amfAR, The Foundation for AIDS Research

Surveying Gaps in Adolescent Care in the Asia-Pacific

Excerpts of the online surveys in (top left to bottom right) English, Thai, Bahasa Indonesia, and Vietnamese 
Excerpts of the online surveys in (top left to bottom right) English, Thai, Bahasa Indonesia, and Vietnamese

Due to increasing access to antiretroviral therapy (ART), more and more children with HIV are surviving into adolescence, and an estimated 2.1 million young people aged 10–19 are now living with the virus in low- and middle-income countries. However, despite the growing need for HIV services catering to the age group, many gaps in care remain. As a result, adolescents now represent the only group of people living with HIV with an increasing rate of mortality, which has led toHIV becoming the second leading cause of adolescent death worldwide. In an effort to improve the care adolescents receive in the Asia-Pacific, TREAT Asia is conducting an online survey to ascertain the current state of adolescent healthcare service provision in the region.

“Right now, it is unclear exactly what clinics and hospitals in low- and middle-income settings are or are not doing to respond to adolescent HIV care and treatment needs,” says Aoy Boonsuk, TREAT Asia education project manager. “And so a first key step for knowing how to improve their health outcomes is to capture data on current clinical and management practices for their care.”

The brief online questionnaire was modeled after a similar survey conducted in Africa in 2014 that was developed by Paediatric AIDS Treatment for Africa (PATA) and the World Health Organization (WHO). Both surveys seek to document general information about clinics and hospitals that are providing adolescent care and to chronicle the scope and quality of the services they provide, including sexual and reproductive health services and services to retain adolescents in care as they transition from pediatric to adult care, when many are lost to follow-up.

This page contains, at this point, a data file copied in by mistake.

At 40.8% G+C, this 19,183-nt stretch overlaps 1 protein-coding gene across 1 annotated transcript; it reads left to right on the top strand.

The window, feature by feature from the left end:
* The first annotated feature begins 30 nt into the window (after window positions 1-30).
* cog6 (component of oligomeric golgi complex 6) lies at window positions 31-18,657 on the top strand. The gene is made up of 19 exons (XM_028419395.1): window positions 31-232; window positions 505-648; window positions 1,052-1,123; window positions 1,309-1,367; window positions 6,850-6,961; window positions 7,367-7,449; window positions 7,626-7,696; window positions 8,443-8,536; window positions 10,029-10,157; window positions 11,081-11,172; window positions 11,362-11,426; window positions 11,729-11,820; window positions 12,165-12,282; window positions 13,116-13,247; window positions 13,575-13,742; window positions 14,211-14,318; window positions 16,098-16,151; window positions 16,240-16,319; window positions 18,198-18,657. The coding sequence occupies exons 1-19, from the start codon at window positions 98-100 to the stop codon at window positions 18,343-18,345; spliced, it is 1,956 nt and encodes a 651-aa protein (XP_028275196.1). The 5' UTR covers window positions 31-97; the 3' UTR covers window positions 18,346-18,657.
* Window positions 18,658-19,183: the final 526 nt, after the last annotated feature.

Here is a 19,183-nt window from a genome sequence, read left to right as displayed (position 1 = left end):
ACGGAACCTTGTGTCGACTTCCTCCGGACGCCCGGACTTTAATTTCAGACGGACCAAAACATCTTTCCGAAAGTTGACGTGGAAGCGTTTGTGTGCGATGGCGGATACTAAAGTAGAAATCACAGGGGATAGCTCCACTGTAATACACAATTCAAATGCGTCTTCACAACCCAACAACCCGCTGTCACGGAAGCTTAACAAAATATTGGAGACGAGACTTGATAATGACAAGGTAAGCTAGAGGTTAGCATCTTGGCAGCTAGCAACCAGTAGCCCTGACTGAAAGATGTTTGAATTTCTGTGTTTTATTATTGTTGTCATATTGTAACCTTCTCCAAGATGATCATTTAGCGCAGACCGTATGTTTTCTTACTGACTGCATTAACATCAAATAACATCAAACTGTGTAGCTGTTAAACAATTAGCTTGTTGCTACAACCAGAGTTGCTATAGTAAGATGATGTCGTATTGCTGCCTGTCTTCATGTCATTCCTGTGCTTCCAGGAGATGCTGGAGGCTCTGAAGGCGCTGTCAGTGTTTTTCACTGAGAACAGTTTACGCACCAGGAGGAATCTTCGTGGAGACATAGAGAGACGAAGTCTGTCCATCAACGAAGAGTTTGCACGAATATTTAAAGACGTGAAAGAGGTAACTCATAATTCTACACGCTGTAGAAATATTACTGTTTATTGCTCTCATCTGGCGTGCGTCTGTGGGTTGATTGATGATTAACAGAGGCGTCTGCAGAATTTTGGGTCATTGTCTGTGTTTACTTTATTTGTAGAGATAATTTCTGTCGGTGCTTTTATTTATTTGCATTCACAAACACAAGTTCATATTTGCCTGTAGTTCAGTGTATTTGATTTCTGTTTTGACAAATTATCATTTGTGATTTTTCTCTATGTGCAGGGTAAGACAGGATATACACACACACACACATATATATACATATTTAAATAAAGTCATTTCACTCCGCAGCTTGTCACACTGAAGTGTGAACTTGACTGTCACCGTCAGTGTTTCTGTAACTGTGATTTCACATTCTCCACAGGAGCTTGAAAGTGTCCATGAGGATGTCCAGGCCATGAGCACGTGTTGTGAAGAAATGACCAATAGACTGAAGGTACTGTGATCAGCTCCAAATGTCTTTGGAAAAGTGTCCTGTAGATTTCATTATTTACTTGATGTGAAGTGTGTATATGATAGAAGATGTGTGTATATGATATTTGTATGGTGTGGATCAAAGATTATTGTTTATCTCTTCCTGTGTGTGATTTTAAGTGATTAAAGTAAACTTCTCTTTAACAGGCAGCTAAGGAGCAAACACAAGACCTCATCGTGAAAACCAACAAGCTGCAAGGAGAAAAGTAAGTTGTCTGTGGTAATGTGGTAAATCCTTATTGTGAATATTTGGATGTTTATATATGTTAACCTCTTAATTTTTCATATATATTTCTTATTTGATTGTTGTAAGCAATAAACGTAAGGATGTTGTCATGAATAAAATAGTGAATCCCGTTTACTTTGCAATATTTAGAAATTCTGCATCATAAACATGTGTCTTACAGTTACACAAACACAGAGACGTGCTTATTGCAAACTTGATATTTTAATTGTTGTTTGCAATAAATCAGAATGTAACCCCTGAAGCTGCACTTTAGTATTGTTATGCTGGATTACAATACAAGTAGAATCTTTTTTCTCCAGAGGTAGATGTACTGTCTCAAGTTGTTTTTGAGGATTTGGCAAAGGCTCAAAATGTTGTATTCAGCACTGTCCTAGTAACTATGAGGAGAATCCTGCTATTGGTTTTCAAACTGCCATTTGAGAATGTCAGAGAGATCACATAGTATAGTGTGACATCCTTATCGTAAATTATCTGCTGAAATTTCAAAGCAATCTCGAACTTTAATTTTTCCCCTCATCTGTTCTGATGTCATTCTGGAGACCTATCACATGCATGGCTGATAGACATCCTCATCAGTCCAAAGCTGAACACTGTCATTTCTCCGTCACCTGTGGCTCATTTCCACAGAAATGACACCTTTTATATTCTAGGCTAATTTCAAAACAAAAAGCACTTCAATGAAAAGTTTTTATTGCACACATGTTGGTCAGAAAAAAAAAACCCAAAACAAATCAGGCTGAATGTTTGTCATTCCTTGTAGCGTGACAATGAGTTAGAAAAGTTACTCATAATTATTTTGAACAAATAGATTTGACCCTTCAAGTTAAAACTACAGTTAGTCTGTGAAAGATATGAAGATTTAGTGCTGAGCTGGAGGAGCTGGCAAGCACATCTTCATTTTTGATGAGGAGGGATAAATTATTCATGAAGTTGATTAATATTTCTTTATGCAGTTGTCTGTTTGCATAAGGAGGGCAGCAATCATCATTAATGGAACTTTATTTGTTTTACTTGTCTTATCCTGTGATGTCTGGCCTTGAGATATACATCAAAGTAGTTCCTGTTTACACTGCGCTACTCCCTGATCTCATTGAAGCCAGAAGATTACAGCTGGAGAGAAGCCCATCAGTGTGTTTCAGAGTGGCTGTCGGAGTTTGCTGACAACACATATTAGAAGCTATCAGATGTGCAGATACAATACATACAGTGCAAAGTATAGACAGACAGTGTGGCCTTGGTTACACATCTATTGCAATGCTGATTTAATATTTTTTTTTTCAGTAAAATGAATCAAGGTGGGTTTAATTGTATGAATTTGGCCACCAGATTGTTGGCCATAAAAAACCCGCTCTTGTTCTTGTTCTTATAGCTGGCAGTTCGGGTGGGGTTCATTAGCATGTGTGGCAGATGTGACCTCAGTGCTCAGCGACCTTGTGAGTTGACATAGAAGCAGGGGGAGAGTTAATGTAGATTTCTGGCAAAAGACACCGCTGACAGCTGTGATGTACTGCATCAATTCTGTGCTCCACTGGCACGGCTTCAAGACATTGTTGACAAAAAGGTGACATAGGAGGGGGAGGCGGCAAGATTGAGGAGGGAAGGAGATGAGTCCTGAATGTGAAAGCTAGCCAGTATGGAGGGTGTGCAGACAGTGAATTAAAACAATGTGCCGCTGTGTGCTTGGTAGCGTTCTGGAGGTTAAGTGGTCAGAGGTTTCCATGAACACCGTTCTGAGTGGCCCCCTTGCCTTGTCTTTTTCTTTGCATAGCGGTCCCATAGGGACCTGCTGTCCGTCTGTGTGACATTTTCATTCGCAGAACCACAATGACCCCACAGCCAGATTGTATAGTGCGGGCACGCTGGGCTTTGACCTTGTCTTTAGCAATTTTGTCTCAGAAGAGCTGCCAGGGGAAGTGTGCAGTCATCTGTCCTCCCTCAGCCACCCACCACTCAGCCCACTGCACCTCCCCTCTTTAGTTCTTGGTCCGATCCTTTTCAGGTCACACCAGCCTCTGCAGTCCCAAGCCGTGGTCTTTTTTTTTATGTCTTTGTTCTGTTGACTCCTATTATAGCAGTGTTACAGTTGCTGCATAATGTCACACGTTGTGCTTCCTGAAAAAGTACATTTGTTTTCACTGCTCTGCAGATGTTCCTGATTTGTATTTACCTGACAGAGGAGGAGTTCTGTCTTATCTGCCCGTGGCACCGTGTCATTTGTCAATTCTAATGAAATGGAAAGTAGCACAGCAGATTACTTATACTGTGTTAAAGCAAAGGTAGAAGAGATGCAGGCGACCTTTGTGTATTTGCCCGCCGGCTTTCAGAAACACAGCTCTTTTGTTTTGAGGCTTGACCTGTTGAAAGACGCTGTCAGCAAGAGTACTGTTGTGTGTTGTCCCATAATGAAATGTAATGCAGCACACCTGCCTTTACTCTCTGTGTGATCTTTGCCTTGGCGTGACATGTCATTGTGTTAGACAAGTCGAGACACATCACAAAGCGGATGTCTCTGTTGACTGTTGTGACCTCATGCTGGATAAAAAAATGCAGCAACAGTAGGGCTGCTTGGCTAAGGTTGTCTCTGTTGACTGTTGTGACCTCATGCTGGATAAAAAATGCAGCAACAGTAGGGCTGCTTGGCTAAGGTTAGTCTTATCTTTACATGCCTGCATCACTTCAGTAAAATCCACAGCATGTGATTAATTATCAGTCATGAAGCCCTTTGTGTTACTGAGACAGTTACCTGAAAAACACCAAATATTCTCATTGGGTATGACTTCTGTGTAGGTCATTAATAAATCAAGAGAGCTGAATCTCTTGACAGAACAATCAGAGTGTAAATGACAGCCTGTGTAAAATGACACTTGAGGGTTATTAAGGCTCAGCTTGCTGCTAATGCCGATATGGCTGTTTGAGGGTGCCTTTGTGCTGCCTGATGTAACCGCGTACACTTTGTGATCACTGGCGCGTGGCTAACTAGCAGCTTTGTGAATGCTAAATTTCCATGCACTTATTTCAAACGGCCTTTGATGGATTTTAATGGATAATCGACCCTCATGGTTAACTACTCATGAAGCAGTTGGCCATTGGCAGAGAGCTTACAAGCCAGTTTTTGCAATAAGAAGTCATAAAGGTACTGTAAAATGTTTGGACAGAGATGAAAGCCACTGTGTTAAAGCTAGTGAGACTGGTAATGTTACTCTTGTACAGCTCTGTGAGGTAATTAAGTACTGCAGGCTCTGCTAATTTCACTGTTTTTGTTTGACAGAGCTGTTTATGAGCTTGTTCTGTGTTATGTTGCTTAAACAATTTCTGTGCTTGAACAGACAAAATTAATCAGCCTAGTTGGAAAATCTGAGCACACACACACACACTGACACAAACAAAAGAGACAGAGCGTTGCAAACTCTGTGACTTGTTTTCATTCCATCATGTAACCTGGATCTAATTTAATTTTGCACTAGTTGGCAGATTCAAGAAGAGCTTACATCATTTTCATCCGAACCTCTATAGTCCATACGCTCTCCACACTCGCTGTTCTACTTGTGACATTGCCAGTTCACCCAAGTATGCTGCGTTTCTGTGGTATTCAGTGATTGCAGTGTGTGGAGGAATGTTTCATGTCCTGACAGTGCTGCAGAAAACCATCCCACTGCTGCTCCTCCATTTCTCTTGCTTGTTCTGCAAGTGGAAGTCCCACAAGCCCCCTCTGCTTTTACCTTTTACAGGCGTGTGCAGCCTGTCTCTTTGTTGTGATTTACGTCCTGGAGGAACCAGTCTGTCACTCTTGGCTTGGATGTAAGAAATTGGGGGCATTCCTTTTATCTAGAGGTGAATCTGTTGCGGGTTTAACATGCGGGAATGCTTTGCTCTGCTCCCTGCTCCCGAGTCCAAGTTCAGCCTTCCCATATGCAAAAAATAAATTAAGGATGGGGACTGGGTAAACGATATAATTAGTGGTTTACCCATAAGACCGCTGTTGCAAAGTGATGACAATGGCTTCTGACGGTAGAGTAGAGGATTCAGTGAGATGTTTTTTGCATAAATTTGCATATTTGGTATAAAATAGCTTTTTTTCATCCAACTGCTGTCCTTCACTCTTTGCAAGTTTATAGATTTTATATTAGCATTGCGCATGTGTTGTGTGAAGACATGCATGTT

“Along with WHO, we set out to undertake a situational analysis of dedicated adolescent services in sub-Saharan Africa in order to highlight both policy priorities and service improvement areas,” says Dr. Daniella Mark, PATA’s executive director. “The results of the study point to the absence of a targeted approach for adolescents and indicate cross-cutting themes that should be addressed in order to establish adolescent-friendly HIV services.” These included inadequate treatment adherence and retention programs, peer support services, and counseling to ease the transition to adult care; poor integration of sexual and reproductive health services; and insufficient data regarding treatment outcomes.

TREAT Asia began distributing its online survey, with support from ViiV Healthcare, in September 2015 and analysis is expected to conclude in June. The survey is being distributed to healthcare providers throughout the region and is available in Bahasa Indonesia, Mandarin Chinese, English, Malay, Khmer, Thai, and Vietnamese.

“Adolescents are a unique population with unique needs that have been neglected in the global HIV response,” says Dr. Annette Sohn, amfAR vice president and director of TREAT Asia. “The concerning results from the Africa survey led us to want to know what is happening in our region as well.”

The PATA and TREAT Asia teams hope that combining their results will provide a broader perspective on the problems adolescents with HIV face in accessing quality healthcare, and inform the development of interventions to improve HIV clinical care programs.